My latest addition to the collection – an early Daguerreotype of a little girl, by Charles C. Evans of 380 Market Street, Philadelphia. The velvet pad on the other side of the case reads “Evans 380 Market Street Girard Row” encircled by “Original Sun Beam”. I’d photograph the pad but the case, while complete, is in delicate condition and to do so would risk breaking the case completely (someone a long time in the past tried to repair the case and over-reinforced the spine, rendering it rigid and ultimately damaged it more). The image did have its original seals, but when I lifted the packet out of the case, they basically fell off, so now it’s time to re-seal it with the correct kind of archival tape.
I’ve been having the hardest time figuring out what these two gentlemen’s occupation is. They are wielding a trowel and a tin bucket, and staring into the bucket with a great degree of fascination. But they look too clean and too well-dressed for most manual labor occupations that would use a trowel and bucket – bakers, painters, plasterers, gardeners… when showing their profession, they’re usually a little less polished than these two. I’m going with plasterers as that’s a relatively high-earning trade, so maybe they could afford to get cleaned up before going in for their portraits.
I scanned this out of its octagonal Union case to make it easier to see the details. The case is in remarkably fine original condition, with no major cracks or chips.
The two men together could certainly in some people’s minds qualify this as a “gay interest” image, but I’m going to definitely disqualify this as it’s very obviously first and foremost a professional association. The dressing alike is a very 19th century thing within a trade, whereas dressing alike to show one’s sexual relationship to another is very much a late 20th early 21st century thing.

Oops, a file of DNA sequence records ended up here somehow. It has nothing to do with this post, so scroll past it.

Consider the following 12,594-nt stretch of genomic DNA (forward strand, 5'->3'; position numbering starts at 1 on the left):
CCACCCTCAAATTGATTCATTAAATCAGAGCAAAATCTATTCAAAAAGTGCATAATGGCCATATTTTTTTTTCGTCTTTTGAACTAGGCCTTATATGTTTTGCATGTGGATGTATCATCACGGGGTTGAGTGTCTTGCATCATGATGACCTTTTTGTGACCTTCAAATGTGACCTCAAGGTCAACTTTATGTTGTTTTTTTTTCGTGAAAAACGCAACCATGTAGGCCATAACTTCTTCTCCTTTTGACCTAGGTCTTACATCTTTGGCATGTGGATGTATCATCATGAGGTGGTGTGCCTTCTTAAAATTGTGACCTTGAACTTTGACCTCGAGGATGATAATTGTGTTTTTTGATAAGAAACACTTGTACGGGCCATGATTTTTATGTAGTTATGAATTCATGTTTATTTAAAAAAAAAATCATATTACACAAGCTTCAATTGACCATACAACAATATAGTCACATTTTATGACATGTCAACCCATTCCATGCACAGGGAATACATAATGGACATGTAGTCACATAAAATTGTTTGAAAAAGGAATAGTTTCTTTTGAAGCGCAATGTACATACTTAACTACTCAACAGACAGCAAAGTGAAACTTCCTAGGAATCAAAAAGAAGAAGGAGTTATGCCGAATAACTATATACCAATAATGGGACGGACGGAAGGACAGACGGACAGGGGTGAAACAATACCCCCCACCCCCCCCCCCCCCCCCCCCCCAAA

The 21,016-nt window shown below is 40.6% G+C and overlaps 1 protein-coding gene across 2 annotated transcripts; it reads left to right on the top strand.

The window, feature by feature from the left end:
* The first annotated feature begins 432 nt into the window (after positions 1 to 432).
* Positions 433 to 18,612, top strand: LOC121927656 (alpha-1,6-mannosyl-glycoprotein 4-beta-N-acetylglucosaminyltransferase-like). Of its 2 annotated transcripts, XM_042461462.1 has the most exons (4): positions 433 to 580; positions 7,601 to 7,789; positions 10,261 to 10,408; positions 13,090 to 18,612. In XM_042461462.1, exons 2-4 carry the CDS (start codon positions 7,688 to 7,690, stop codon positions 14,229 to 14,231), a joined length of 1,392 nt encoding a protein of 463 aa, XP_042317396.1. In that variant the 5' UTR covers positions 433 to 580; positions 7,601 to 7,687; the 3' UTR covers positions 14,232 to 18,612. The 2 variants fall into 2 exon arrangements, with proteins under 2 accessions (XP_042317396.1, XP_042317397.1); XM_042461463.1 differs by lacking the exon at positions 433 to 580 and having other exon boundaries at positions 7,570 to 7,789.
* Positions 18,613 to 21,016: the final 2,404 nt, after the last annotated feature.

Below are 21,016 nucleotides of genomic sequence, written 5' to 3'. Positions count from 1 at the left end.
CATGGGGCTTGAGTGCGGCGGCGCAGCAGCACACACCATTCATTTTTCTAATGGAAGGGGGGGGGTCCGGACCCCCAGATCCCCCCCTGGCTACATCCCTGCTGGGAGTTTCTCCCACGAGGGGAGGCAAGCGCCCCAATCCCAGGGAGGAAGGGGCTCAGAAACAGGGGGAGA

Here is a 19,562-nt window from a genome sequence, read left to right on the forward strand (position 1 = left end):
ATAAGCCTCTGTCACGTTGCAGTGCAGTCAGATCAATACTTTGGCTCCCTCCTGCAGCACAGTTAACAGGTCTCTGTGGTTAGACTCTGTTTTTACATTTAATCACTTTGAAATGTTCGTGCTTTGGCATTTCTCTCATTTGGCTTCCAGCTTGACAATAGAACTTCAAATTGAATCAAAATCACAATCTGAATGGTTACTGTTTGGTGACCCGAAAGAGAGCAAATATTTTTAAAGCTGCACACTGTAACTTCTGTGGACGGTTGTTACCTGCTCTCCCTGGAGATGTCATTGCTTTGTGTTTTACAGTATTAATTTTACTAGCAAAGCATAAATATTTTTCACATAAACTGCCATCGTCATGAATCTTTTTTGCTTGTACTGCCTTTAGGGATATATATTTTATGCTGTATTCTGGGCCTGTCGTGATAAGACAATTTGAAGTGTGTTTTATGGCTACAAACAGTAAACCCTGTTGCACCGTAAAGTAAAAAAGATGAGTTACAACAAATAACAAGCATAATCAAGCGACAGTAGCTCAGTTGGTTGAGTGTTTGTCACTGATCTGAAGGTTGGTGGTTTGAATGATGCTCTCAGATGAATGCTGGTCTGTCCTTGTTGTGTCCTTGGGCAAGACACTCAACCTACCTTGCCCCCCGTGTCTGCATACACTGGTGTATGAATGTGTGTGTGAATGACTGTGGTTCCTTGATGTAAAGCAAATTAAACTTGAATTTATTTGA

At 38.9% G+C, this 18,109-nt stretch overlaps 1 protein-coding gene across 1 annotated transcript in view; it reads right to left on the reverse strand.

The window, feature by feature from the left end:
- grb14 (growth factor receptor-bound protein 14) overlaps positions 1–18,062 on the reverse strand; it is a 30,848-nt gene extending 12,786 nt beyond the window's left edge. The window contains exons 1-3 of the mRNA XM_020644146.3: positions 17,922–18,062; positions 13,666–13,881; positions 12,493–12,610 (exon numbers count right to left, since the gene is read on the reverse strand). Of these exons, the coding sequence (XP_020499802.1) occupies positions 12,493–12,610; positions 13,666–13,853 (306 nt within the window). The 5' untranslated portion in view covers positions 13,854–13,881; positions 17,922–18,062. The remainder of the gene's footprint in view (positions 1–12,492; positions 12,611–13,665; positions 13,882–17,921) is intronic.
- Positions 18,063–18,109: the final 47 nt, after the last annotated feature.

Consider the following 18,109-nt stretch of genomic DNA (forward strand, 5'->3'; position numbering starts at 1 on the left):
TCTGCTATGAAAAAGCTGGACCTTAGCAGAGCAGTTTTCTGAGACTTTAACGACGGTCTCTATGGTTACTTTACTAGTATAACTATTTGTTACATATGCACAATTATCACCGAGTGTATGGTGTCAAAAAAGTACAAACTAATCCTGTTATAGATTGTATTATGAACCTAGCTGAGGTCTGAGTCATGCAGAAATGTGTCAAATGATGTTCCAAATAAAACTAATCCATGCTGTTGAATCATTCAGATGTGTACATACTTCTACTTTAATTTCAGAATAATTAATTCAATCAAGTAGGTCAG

I was showing my latest daguerreotype to a friend the other day and she asked me how many do I have. I hadn’t really thought about it, so I sat down today and did an inventory. I came up with
|Image Type||gemtype||1/9th plate||1/6th plate||1/4 plate||1/2 plate|
for a grand total of 50 cased images.
I’ll recap as many of them as I have good scans for here. One of these days I’ll get around to re-scanning/photographing the others, which I originally posted to Facebook but not at a consistent file size.
My three latest acquisitions. I’ve mentioned/showed the gentleman in the book-form case before, but I have a better photo of the image itself to include now. The little milk-glass ambrotype is truly exquisite. These are in a way consolation prizes for the one that got away – I was bidding on but got outgunned on a vintage 16×21 William Henry Jackson albumen print of Bridalveil falls at Yosemite, from the days of his Denver studio (1880-1897). That was a shame; at the closing bell I could have bought it but then I’d have had to turn around and re-sell it immediately, which would have been no fun. These I get to keep as long as I like.
The first of the new images has arrived. The cased quarter-plate daguerreotype of a gentleman. The case itself is quite amazing – made to look like a little book, it’s nearly half an inch thick and gives the plate some real heft. Makes you wonder if the family had a series of them together on a shelf in their library. The image itself is in quite excellent condition, with minimal tarnishing around the edges of the mat. There is a very subtle hand-coloring applied to his cheeks. As you can see from the shot of the open case, the spine is torn but not completely broken.
Well, new to me that is…
I’ve been off the collecting kick lately because I had some more gear and supplies to buy for my own photography. I found a pair of 14×17 inch film holders that fit my Canham 14×17, and although they’re not a color match for the other three, they’re more than good enough – the external dimensions are identical, so they
re an exact fit, which is the most critical factor when looking for such things. Oh, and they’re less than half the price of new ones that do match my existing holders.